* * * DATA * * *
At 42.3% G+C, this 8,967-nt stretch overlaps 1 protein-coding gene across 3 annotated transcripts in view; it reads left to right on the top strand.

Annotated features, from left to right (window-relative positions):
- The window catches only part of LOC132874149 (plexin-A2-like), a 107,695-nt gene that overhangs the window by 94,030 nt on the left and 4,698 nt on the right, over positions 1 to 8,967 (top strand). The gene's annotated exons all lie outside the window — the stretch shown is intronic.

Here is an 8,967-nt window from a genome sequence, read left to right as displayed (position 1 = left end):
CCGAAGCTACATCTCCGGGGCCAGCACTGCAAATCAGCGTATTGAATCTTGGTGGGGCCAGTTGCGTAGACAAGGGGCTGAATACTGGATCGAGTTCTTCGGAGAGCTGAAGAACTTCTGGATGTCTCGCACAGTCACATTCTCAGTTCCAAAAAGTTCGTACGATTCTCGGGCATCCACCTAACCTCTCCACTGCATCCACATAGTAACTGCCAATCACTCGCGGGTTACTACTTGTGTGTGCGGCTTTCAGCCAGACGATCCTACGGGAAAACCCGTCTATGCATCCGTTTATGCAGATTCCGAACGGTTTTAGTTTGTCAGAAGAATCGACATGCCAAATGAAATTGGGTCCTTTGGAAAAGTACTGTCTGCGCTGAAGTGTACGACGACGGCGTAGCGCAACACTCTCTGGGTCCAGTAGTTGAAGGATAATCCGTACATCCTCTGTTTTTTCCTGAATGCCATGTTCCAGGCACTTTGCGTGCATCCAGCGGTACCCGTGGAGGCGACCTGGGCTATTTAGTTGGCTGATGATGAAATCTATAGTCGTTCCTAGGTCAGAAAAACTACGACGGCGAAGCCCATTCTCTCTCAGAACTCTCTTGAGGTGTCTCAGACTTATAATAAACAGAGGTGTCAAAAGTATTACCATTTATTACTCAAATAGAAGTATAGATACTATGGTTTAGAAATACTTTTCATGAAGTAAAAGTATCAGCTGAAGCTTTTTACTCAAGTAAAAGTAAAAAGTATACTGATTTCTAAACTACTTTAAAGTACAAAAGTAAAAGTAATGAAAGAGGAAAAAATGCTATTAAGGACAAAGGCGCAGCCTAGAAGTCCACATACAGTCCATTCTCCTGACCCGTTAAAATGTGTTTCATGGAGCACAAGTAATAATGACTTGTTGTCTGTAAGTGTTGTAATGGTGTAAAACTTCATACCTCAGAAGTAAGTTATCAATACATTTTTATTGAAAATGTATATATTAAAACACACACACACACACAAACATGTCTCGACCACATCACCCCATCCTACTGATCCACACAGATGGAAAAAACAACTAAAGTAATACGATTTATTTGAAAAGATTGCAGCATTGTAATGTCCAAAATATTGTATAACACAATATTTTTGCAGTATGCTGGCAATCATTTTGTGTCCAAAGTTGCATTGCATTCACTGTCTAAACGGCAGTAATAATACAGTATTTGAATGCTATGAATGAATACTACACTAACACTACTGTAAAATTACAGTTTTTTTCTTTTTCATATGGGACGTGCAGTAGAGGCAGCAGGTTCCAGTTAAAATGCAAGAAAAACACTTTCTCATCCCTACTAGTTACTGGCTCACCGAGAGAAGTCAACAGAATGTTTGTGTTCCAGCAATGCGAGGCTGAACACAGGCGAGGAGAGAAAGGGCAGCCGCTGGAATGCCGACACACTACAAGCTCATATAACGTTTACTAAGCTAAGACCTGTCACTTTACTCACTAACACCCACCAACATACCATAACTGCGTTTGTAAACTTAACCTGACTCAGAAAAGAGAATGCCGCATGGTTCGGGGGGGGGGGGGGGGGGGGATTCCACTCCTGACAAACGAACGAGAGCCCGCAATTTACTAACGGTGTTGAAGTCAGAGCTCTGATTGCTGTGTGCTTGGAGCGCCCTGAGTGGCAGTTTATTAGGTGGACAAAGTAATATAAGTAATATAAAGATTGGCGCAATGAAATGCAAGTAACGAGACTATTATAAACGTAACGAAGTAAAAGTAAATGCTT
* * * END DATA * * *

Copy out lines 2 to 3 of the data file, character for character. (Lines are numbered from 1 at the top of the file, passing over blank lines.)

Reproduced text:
Annotated features, from left to right (window-relative positions):
- The window catches only part of LOC132874149 (plexin-A2-like), a 107,695-nt gene that overhangs the window by 94,030 nt on the left and 4,698 nt on the right, over positions 1 to 8,967 (top strand). The gene's annotated exons all lie outside the window — the stretch shown is intronic.